It strikes us as wrong – or not obviously right – that some people starve while others have private jets. We are uncomfortable when university professors earn less, for example, than junior lawyers. But equality appears to pull against other important ideals such as liberty and efficiency.
in 2000[62]

Economist Paul Krugman sees equality of opportunity as a "non-Utopian compromise" which works and is a "pretty decent arrangement" which varies from country to country.[58] But there are differing views, such as by Matt Cavanagh, who criticised equality of opportunity in his 2002 book Against Equality of Opportunity.[40] Cavanath favored a limited approach of opposing specific kinds of discrimination as steps to help people get greater control over their lives.[114]

Conservative thinker Dinesh D'Souza criticized equality of opportunity on the basis that "it is an ideal that cannot and should not be realized through the actions of the government" and added that "for the state to enforce equal opportunity would be to contravene the true meaning of the Declaration and to subvert the principle of a free society."[115] D'Souza described how his parenting undermined equality of opportunity:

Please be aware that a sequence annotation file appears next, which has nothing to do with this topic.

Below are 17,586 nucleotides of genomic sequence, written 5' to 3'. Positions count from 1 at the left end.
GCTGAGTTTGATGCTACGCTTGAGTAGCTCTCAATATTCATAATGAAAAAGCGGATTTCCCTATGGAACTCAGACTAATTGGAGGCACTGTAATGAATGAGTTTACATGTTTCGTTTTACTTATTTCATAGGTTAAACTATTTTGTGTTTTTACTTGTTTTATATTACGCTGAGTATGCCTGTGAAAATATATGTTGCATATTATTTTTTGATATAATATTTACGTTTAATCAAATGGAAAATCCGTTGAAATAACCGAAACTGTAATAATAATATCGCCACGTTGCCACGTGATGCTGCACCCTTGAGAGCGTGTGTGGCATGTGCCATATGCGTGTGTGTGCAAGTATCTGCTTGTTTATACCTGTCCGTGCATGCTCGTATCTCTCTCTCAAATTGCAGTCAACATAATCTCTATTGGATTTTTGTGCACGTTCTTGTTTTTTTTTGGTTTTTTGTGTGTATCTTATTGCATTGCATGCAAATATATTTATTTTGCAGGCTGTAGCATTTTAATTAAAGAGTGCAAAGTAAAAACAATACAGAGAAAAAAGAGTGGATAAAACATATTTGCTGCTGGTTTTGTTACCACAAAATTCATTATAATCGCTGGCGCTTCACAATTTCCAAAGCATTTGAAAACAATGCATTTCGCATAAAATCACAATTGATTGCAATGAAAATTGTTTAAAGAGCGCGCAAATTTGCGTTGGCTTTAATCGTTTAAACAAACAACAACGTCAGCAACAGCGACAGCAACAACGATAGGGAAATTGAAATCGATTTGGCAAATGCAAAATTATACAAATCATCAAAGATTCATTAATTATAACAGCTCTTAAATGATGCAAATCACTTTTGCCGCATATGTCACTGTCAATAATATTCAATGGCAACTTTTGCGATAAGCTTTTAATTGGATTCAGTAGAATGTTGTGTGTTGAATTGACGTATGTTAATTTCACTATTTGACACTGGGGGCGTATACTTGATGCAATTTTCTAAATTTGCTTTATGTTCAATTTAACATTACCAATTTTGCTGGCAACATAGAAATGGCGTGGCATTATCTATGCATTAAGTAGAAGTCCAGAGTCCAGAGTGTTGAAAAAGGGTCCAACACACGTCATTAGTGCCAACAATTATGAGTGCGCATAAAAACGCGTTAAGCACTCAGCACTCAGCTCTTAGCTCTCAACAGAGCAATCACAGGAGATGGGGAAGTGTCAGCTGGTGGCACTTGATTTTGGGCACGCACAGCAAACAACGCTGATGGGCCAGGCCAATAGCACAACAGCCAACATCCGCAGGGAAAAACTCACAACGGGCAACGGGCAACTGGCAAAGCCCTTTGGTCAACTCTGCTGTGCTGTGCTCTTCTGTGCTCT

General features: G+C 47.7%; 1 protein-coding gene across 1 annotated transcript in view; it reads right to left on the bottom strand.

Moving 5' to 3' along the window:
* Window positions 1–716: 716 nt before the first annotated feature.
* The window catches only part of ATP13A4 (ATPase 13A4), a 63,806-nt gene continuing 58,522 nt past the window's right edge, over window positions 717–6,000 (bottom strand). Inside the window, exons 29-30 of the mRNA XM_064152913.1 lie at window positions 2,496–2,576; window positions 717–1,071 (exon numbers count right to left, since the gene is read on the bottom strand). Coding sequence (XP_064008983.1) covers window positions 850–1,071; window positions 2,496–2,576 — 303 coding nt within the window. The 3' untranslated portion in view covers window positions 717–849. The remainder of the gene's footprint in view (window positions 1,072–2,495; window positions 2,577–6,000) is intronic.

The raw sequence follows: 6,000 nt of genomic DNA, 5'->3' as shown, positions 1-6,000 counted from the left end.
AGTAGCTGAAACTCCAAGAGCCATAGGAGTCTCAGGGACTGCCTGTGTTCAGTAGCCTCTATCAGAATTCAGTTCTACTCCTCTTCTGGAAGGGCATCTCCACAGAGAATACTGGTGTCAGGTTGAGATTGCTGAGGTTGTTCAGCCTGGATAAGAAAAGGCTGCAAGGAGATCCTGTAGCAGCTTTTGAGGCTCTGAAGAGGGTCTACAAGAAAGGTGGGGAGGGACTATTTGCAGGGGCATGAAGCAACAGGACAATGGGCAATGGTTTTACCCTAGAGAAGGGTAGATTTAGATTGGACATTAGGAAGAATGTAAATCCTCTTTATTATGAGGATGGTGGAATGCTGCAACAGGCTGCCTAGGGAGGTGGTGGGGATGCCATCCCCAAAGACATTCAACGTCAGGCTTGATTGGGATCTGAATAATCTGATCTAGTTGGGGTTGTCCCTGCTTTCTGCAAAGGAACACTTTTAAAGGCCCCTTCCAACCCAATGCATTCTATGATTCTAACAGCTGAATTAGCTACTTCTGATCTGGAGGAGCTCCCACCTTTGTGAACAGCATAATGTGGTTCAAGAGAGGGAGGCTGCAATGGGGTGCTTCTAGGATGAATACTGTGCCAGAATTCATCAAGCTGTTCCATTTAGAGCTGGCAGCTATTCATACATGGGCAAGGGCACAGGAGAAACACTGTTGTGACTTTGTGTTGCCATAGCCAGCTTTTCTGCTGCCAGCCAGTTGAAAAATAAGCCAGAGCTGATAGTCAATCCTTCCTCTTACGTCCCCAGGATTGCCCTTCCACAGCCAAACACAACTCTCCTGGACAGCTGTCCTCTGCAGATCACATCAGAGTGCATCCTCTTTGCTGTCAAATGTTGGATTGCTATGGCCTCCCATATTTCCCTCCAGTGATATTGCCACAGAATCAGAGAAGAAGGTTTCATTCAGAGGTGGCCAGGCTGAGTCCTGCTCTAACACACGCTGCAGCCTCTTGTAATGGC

I have a five-year-old daughter. Since she was born ... my wife and I have gone to great lengths in the Great Yuppie Parenting Race. ... My wife goes over her workbooks. I am teaching her chess. Why are we doing these things? We are, of course, trying to develop her abilities so that she can get the most out of life. The practical effect of our actions, however, is that we are working to give our daughter an edge – that is, a better chance to succeed than everybody else's children. Even though we might be embarrassed to think of it this way, we are doing our utmost to undermine equal opportunity. So are all the other parents who are trying to get their children into the best schools...
Dinesh D'Souza, 2000[115]
Equal opportunity theorists generally agree that once the race begins, who wins is a function of talent, hard work and competitive drive. Photo: Runner Billy Mills crossing the finish line in the 1964 Olympics.

D'Souza argued that it was wrong for government to try to bring his daughter down, or to force him to raise up other people's children.[115] But a counterargument is that there is a benefit to everybody, including D'Souza's daughter, to have a society with less anxiety about downward mobility, less class resentment, and less possible violence.[115]